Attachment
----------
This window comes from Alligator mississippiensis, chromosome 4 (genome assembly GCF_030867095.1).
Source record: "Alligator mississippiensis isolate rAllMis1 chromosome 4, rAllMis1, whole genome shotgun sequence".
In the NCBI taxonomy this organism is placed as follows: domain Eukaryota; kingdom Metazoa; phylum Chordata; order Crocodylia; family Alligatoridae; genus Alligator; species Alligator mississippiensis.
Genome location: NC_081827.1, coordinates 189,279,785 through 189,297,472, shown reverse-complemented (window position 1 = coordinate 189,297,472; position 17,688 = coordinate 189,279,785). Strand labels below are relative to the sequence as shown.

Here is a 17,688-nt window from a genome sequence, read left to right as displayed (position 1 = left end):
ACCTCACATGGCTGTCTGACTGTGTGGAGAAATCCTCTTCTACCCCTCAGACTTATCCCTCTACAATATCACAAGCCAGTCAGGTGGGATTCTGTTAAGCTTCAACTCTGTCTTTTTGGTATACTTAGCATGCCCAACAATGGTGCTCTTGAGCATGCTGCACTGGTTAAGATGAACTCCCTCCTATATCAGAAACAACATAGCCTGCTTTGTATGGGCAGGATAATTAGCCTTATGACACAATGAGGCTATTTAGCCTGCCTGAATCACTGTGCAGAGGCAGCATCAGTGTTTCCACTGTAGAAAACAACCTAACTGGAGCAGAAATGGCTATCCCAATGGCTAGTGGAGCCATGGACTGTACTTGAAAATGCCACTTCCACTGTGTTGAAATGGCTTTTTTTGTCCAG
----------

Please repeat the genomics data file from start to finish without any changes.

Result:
This window comes from Alligator mississippiensis, chromosome 4 (genome assembly GCF_030867095.1).
Source record: "Alligator mississippiensis isolate rAllMis1 chromosome 4, rAllMis1, whole genome shotgun sequence".
In the NCBI taxonomy this organism is placed as follows: domain Eukaryota; kingdom Metazoa; phylum Chordata; order Crocodylia; family Alligatoridae; genus Alligator; species Alligator mississippiensis.
Genome location: NC_081827.1, coordinates 189,279,785 through 189,297,472, shown reverse-complemented (window position 1 = coordinate 189,297,472; position 17,688 = coordinate 189,279,785). Strand labels below are relative to the sequence as shown.

Here is a 17,688-nt window from a genome sequence, read left to right as displayed (position 1 = left end):
ACCTCACATGGCTGTCTGACTGTGTGGAGAAATCCTCTTCTACCCCTCAGACTTATCCCTCTACAATATCACAAGCCAGTCAGGTGGGATTCTGTTAAGCTTCAACTCTGTCTTTTTGGTATACTTAGCATGCCCAACAATGGTGCTCTTGAGCATGCTGCACTGGTTAAGATGAACTCCCTCCTATATCAGAAACAACATAGCCTGCTTTGTATGGGCAGGATAATTAGCCTTATGACACAATGAGGCTATTTAGCCTGCCTGAATCACTGTGCAGAGGCAGCATCAGTGTTTCCACTGTAGAAAACAACCTAACTGGAGCAGAAATGGCTATCCCAATGGCTAGTGGAGCCATGGACTGTACTTGAAAATGCCACTTCCACTGTGTTGAAATGGCTTTTTTTGTCCAG